Friday, October 12, 2007

Global Warming and Whale Oil

Interesting thought process--let the market take care of it. Where have we heard this before? Oh yes, here on this very blog!

If oil runs out next year, or in the next decade, that will matter less than the rise of competitive sources of energy in the marketplace. Petroleum will go the way of whale oil, which in 1850 was the world’s fifth largest industry, Lovins said. That powerful industry lasted precisely until coal-based oils provided a cheaper alternative to the common lighting fuel. You don’t hear much about whale oil anymore.

“Whalers were astounded,” Lovins said, “when they ran out of customers before they ran out of whales.”

I also liked this sentence:

Here’s the trick of radical efficiency: Math.

2 comments:

gbradley said...

I don't know what the next Energy Age will be.
One of my favorite quotes, but I don't remember where I heard it, is "The Stone age didn't end because we ran out of stone". The Age of Oil will certainly pass before Oil is all gone.

allen said...

That's Sheikh Zaki Yamani, the first Minister of Petroleum and a better man on the evidence then the Saudi royal family deserved to have in the job.

But it's not just whale oil or stones that are signposts of the direction of development, it's the entire history of technology.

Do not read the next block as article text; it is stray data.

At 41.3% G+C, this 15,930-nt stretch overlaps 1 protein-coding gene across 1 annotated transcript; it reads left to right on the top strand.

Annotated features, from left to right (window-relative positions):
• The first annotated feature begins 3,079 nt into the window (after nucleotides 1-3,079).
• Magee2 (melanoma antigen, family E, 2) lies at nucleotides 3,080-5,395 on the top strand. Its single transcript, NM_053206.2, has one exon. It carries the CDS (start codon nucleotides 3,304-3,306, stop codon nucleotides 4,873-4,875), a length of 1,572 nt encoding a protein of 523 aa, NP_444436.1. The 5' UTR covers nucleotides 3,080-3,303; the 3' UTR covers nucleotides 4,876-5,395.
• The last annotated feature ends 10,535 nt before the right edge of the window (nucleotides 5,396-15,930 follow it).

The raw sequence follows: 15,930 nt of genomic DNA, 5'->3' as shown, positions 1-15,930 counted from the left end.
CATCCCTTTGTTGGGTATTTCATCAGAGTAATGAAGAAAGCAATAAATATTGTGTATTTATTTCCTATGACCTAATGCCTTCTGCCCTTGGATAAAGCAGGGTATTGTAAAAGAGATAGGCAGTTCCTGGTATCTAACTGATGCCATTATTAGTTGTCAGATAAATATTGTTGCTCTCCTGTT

World War I was caused, in no small measure, due to the insecurity of German access to that vital, natural resource, bird poop.

The mountains of bird droppings obtainable at the Guano Islands could be readily converted to nitric acid the starting point for, among other things, the production of fertilizer and explosives. Since Brittania ruled the waves, England had control over German food and munitions production. An unacceptable state of affairs. The Haber-Bosch process rendered the Guano Islands a historical curiosity by replacing the nitrates refined from the guano. Had the Haber-Bosch process been patented in 1905 rather then 1910 it might have, might have, prevented WW I.

The classic example of the triumph of technology, and capitalism, is the production of copper. Over time the demand for copper has gone relentlessly higher and the price relentlessly lower. There's no reason to think the same thing won't happen to the price of energy/chemical feedstocks provided the enviro-wackos don't mandate disaster.